Affordable housing advocates call for tighter regulations on short-term rentals, AirBnB (live video)

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On the heels of reports that short-term rental advocates plan to seek looser regulations on AirBnB hosting and similar services, affordable-housing advocates convened a meeting Wednesday night to announce their own policy goals restricting the same services — setting up a major election-year fight for the next mayor and City Council.

The Alliance for Neighborhood Prosperity — one of the foremost advocacy groups for short-term rentals — sent out an email in August describing the goal of electing City Council candidates friendly to its next policy goals, according to a recent article in Gambit. Those goals include as lifting the ban on AirBnB in the French Quarter and increasing the number of permissible nights under a “temporary” license (originally described as the Mardi Gras or JazzFest-type of license, allowing homeowners to rent out their whole home while they leave on vacation) from 90 days to 180 days. Meanwhile, on Wednesday, the Alliance’s president told The Times Picayune that he plans to challenge the city’s enforcement process against short-term rental operators.

On Wednesday night, the Jane Place Neighborhood Sustainability Initiative held a discussion at the Mid-City Branch Library of the effect of short-term rentals so far. While short-term rentals are often marketed as a way for individual homeowners to supplement their incomes and possibly even help with housing costs, Jane Place program manager Breonne DeDecker said the system created by the City Council is rife with abuse that accelerates the inflation of home values in low-income neighborhoods near tourist areas.

Two types of short-term rentals are allowed in residential neighborhoods, according to the city of New Orleans: “accessory” rentals are intended as a room or apartment inside a person’s home or even half of a shotgun double, and “temporary” rentals are a whole home rented out while the owner is away (the aforementioned Mardi Gras example). Homestead exemptions are required for “accessory” rentals, which are intended to be limited to owner occupants, but not for “temporary” rentals.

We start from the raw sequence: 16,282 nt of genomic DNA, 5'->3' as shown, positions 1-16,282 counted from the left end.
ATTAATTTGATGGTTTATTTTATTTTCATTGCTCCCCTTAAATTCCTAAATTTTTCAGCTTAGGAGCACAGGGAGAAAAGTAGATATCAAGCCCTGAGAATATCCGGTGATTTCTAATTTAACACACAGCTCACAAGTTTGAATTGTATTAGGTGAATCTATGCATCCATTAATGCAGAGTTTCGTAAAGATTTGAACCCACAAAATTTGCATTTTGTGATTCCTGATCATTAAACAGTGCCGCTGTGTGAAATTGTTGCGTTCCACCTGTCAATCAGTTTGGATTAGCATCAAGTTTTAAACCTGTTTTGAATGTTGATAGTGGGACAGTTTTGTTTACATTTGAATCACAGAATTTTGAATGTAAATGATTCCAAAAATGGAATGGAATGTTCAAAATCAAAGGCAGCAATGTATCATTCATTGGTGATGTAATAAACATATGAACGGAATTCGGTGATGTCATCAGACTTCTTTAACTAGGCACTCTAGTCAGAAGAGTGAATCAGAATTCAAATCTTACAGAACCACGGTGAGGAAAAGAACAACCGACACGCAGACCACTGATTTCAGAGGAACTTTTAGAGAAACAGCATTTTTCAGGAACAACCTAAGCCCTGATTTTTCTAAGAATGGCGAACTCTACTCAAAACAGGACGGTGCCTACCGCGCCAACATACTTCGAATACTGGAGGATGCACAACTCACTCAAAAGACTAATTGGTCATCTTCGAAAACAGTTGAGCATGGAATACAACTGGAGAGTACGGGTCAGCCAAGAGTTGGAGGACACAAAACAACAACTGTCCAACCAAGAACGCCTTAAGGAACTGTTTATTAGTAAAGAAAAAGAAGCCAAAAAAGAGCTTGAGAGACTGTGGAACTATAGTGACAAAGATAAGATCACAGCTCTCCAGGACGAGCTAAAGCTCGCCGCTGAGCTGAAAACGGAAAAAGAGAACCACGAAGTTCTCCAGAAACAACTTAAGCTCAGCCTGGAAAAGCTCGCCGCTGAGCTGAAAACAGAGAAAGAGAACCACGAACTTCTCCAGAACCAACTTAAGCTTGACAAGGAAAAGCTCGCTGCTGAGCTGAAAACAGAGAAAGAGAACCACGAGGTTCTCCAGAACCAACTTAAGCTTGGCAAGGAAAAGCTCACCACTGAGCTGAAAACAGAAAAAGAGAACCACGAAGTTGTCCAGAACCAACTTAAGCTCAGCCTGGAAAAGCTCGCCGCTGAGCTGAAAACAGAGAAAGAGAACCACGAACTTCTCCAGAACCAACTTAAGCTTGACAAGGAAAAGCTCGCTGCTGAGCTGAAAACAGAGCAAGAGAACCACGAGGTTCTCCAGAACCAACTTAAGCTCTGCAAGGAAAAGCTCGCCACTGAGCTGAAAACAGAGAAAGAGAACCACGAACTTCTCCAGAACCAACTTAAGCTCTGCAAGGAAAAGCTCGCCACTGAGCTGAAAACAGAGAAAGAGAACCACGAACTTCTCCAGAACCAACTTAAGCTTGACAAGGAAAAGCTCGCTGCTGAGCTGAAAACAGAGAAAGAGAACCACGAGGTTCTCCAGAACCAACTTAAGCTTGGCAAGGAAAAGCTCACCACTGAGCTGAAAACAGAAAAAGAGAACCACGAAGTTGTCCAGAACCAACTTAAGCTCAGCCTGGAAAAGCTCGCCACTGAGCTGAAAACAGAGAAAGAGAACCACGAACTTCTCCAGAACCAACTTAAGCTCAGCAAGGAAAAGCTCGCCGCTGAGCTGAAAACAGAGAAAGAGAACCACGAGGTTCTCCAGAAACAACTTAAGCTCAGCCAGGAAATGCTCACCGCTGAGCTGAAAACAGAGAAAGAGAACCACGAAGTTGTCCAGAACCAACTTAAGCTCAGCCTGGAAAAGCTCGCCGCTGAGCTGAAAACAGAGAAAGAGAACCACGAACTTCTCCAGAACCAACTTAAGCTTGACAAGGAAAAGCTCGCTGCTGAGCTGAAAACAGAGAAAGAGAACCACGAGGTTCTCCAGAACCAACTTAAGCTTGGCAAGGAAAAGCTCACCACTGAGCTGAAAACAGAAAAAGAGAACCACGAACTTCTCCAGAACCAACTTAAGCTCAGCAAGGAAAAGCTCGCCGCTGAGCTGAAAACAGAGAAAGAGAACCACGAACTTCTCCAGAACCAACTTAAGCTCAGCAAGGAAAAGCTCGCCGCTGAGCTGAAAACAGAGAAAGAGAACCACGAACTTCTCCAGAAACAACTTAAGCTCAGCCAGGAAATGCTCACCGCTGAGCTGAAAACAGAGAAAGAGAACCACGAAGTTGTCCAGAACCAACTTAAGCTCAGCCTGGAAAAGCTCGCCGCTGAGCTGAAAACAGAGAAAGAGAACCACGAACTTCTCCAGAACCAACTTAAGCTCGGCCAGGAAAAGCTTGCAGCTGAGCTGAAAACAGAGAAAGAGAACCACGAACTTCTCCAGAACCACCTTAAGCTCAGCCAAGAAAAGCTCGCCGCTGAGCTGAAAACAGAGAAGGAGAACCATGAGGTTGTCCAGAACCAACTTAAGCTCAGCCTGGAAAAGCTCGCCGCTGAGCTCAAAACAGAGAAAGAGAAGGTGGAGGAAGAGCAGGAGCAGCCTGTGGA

Increasingly, homes near tourist areas are being bought specifically for the purpose of converting them to AirBnBs, and a single person might masquerade as the “occupant” of numerous homes that are rented out all the time — and some companies even hire people to play that role, creating a “McDonalds of short-term rentals,” Dedecker said. Property owners are also increasingly asking for zoning changes on homes from residential to business zoning to fit into the third category of short-term rentals, commercial, which allows more tenants and can be rented year-round.

“These are professionals,” DeDecker said. “A lot of them don’t live in New Orleans. They are people who are taking advantage of a system that is allowing them to maximize a huge windfall of profits.”

Part of the problem is the city’s notoriously lax enforcement, DeDecker said — AirBnB still has 2,000 more listings in New Orleans than permits have been issued for six months after legalization — but a bigger issue is the poor data that the city requires from the platforms. For example, the data from competing online platforms is not compared against each other, so a listing could easily be rented 90 days on AirBnB and then 90 days on, she said.

The effect, DeDecker said, is that the number of places for New Orleanians to live is being reduced — some long-term renters are being evicted to make way for short-term rentals — and housing prices near tourist areas are rising dramatically as the former single-family homes are surreptitiously converted into lodging places. After the Central Business District, Central City now has the second-highest number of whole-home rental listings on AirBnB, and the Seventh Ward is third, she said.